Theater buffs and rock music fans alike were delighted with a captivating and spectacular performance over the weekend.
San Diego State’s School of Theater, Television and Film and School of Music and Dance collaborated to put on Andrew Lloyd Webber’s timeless musical, “Jesus Christ Superstar in Concert” in the Don Powell Theatre Dec. 1 to 4.
The popular musical, directed by Stephen Brotebeck and Robert Meffe, takes the audience through the last week of Jesus’ life through modern jargon and and rock music.
The musical’s rendition of the well-known, phenomenal events that took place during Jesus’ last week is unique, as the story is told from the perspective of Judas Iscariot, the apostle who betrayed Jesus in the end.
The performance was equipped with live music from the SDSU Aztec Concert and Chamber Choirs, directed by Patrick Walders and the SDSU Symphony Orchestra, under the direction of Michael Gerdes.
The concert was psychedelic, to say the least. Colorful and dazzling lights beamed on the audience throughout the performance.
The lights were in sync with the music and various grand guitar solos.
It was easy to forget that you were, viewing a musical instead of at an intense rock concert.
The audience was transported back to the 1970s with the sounds of psychedelic rock. However, the actors on stage were dressed in contemporary clothing.
Director and head of the SDSU MFA Musical Theater program Robert Meffe addressed this as he opened up the show.
He mentioned that the actors would not be in traditional biblical clothing, but modern clothes, as the lessons in “Jesus Christ Superstar” are still relevant today.
“Jesus Christ Superstar” demonstrates the behavior of mob mentality perfectly.
The musical showcases the reality of rising to fame and how one man can be a superstar one moment, and condemned the next.
Students can relate to the ideals about peer pressure and betrayal throughout the musical, as these situations are easily applicable to college life.
The musical contains no spoken dialogue and is sung-through by SDSU’s own students.
Most of the students in the production are first year graduate students, with “Jesus Christ Superstar in Concert” being their first production.
This came as a shock, considering the fact that each actor looked so comfortable and natural on stage.
It felt as if the crowd was on an emotional rollercoaster as it experienced each and every feeling that the actors exhibited.
The protagonist of the play is, Jesus Christ, played by Tug Watson. Watson gave an extremely raw and stunning perfomance.
“I was blown away by the performance of Jesus,” mechanical engineering junior Jessica Roesgen said. “His voice was incredible and I really enjoyed the show.”
Although the musical focuses on Jesus and Judas’ relationship, other biblical characters are included as well, such as his apostles, the high priests who persecute Jesus, Pontius Pilate and King Herod.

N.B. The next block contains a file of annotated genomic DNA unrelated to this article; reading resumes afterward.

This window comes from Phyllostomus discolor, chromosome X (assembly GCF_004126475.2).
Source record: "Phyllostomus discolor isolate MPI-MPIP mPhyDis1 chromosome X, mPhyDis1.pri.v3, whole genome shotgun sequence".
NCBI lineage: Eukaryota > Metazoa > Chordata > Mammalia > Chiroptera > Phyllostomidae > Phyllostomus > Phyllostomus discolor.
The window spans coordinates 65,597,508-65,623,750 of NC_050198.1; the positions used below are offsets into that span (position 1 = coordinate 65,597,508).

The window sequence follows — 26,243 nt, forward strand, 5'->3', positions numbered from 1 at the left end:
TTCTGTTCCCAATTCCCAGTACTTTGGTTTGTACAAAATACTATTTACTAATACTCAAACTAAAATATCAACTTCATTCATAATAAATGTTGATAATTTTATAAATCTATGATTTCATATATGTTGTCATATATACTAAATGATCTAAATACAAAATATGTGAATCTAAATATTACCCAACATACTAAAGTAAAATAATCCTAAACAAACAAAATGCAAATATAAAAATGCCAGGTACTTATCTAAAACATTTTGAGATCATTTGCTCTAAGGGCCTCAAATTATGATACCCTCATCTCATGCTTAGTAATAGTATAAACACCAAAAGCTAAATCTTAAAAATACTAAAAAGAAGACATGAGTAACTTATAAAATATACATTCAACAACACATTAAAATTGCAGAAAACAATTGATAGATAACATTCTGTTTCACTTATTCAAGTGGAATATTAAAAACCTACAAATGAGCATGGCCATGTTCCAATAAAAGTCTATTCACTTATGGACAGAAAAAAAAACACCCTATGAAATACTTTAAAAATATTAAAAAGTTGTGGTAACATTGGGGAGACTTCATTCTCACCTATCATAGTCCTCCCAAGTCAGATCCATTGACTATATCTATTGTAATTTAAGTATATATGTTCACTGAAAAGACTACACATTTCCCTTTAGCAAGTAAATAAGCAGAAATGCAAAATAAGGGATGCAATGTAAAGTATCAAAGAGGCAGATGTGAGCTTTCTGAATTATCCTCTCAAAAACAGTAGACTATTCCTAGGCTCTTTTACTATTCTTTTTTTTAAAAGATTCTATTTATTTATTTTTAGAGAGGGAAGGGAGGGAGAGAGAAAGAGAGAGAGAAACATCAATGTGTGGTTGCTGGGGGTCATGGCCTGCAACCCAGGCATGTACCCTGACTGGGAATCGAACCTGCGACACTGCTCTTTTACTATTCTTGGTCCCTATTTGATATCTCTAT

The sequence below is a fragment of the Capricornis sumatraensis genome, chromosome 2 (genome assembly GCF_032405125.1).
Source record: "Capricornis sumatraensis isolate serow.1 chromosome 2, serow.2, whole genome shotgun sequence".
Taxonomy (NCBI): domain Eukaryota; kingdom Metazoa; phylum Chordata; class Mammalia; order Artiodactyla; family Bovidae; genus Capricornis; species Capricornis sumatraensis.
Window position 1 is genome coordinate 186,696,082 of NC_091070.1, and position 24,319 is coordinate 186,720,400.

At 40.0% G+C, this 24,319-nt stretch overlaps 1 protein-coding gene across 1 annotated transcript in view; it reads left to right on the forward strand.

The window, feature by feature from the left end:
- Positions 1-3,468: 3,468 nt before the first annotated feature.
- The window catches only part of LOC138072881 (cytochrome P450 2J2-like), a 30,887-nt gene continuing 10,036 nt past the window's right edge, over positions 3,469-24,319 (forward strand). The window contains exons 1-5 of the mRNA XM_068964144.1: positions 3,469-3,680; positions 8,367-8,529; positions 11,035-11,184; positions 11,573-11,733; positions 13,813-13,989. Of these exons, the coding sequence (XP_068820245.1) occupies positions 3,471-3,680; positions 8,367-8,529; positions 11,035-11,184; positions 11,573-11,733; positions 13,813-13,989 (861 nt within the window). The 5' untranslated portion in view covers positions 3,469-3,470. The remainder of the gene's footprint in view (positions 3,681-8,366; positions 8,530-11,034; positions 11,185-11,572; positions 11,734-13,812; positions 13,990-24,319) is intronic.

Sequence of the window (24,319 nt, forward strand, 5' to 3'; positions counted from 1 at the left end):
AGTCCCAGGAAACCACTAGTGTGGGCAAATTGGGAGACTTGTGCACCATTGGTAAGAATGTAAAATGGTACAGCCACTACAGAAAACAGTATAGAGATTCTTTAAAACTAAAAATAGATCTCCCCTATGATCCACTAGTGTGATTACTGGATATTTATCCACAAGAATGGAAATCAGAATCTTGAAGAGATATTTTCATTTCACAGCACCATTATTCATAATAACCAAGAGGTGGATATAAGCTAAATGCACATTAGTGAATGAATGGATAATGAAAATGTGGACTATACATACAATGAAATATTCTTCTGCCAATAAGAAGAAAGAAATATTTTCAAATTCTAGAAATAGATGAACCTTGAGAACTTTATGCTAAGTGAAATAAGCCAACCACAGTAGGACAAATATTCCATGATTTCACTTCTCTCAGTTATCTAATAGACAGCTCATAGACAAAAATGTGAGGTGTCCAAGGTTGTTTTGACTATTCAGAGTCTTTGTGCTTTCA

Additionally, Mary Magdalene is the female lead who begins to develop romantic feelings for Jesus.
First year graduate student Dominique Evans played the role of Judas. Getting into this role was difficult for him, as he had to struggle to find the good within Judas.
“Judas is a very misunderstood character, who is trying to do something that he believes is right,” Evans said. “He felt like he was really trying to save his friend. The hardest part for me was trying to find the good in someone that was constantly doing bad, you know what I mean?”
The cast performed renditions of the classic soundtrack to the musical.
By the end, the audience could be heard singing along to the more repetitive songs.
The cast, the SDSU Aztec Concert and Chamber Choirs and the SDSU Symphony Orchestra were a remarkable collaboration on stage.
Evans said he enjoyed performing “Heaven on Their Minds” and “Superstar” the most.
“‘Heaven on Their Minds’ is the first time that you get to really see everything through Judas’ eyes,” Evans said. “Judas is like, ‘Listen, I am your best friend and I am on your side…You’re getting so far off course that I don’t even know how we can recover from this.’ I love the message in that song.”
Evans said he had the most fun performing “Superstar” on stage. It’s one of the first times the audience gets to see Judas letting loose and less aggressive.
“(Judas) was so conflicted, but once ‘Superstar’ happens he could just let everything go,” Evans said. “The weight of the world was off his shoulders.”
Whether religious or not, “Jesus Christ Superstar” is an extraordinary musical and one-of-a-kind experience.
There are not many chances to witness Jesus Christ as the center of a rock opera and musical production, surrounded by electric guitars and elaborate light shows, which is what makes this musical so noteworthy.
Meffe and Brotebeck encouraged the cast to think outside of the box during this production.
“They have made us raise ourselves to a whole new level, which I really appreciate,” Evans said.
It was easy to see from the crowd that the cast of this production has a close bond. Their chemistry was undeniable on that stage. Evan describes his experience working with Watson as electric.
Although the performances of “Jesus Christ Superstar in Concert” have ended, the School of Theater, Television and Film is still hosting events through the end of the semester including the Fall Emerging Filmmakers Showcase on Dec. 21.